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On 13 September 2018, Minister Anja Karlicek presented her proposal for the 2019 budget in the ‘lower house’ of Germany’s federal parliament, the Bundestag. The budget will rise by 5.1% compared to 2018 and will have an overall volume of 17.62 billion Euro, for all sectors of education and research. Readers should know that the lion’s share of public spending on education and research is covered by the single states (Länder) of the German Federation, and by the municipalities.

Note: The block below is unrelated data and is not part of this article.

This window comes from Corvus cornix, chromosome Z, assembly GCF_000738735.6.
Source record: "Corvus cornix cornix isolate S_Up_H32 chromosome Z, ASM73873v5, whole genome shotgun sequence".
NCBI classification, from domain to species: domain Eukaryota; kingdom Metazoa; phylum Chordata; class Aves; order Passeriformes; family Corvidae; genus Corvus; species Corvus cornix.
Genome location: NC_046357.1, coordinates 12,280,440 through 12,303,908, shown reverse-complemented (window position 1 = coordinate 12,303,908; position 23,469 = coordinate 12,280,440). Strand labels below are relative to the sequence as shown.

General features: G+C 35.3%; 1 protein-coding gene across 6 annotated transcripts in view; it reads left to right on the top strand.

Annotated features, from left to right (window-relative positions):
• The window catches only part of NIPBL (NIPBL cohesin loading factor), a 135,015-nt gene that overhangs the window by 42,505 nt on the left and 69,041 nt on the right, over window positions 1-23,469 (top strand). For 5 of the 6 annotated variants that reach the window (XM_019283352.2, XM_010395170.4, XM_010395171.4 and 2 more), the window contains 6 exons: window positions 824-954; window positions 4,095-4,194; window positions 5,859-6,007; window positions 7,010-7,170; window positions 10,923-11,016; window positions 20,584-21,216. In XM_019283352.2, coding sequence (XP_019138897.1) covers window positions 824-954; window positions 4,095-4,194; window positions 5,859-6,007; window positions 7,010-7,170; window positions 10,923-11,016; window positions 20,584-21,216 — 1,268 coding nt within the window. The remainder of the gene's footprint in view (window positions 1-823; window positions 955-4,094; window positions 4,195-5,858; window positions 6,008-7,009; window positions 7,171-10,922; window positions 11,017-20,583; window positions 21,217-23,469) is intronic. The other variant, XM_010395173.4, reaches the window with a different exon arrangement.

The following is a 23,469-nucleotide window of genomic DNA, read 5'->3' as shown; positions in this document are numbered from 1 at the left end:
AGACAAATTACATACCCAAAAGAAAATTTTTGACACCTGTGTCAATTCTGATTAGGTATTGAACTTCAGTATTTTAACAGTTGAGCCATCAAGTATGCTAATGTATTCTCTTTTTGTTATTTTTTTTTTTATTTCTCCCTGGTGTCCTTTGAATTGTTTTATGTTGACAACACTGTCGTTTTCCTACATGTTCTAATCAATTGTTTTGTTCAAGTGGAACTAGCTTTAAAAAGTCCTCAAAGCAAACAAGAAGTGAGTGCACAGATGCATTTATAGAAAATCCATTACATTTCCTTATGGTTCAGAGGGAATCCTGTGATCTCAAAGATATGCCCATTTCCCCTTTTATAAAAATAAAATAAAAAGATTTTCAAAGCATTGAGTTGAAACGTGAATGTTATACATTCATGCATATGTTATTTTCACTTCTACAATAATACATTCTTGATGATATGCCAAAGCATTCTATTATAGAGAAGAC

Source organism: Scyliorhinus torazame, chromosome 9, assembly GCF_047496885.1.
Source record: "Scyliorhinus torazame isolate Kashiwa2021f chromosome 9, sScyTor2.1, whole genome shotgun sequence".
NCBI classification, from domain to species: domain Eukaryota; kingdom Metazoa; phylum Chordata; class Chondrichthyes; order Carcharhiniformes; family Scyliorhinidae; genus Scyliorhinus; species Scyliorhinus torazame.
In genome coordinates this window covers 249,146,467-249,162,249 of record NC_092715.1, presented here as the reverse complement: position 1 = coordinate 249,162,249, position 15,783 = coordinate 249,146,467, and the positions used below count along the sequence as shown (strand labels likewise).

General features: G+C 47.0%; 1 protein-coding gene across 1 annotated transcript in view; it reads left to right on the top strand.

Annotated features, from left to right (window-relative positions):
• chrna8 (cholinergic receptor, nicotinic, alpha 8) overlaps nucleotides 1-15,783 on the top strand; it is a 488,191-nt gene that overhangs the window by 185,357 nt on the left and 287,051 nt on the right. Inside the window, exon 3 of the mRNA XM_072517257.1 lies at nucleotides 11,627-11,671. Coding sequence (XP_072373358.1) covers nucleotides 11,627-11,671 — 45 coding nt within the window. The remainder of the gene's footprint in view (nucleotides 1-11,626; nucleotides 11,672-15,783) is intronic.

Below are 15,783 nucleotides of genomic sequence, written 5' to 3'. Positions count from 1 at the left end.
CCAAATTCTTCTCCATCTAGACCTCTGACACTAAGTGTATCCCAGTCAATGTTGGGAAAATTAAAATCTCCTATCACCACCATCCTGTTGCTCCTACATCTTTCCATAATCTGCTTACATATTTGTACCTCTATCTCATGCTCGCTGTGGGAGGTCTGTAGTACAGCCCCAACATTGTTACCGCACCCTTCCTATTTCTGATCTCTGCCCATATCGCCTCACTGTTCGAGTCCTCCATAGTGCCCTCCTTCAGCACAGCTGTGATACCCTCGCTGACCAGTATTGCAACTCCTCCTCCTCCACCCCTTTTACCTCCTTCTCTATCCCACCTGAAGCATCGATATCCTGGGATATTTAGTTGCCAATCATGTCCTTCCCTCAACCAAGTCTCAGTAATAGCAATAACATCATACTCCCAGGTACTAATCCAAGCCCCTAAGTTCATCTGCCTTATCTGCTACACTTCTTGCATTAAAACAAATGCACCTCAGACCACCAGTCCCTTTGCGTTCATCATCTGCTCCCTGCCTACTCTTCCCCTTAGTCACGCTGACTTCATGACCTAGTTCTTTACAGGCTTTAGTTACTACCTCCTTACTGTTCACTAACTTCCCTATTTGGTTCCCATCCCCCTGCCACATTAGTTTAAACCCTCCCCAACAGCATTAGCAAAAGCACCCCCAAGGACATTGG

The opposition of the reigning coalition, consisting of the Greens, the Liberal Democrats, the Left and the right-wing Allianz für Deuschland, was not amused. As is its role, the opposition felt that the budget and its volume was insufficient. The budget puts particular emphasis on ‘digitalisation’ and a ‘high-tech strategy’. Meanwhile, one of the ‘star projects’ of German higher education and research, the ‘excellence initiative’, is being continued. In the progamme strand for ‘clusters of excellence’, the selection committee has now decided to select 57 proposals out of original number of 195. The 57 clusters involve a total of 34 universities. About half of the clusters now selected had already benefitted from funding since 2012. The approved clusters are, according to a press release of the Deutsche Forschungsgemeinschaft and the Wissenschaftsrat, “characterised by a high level of involvement of non-university partners and multidisciplinarity”.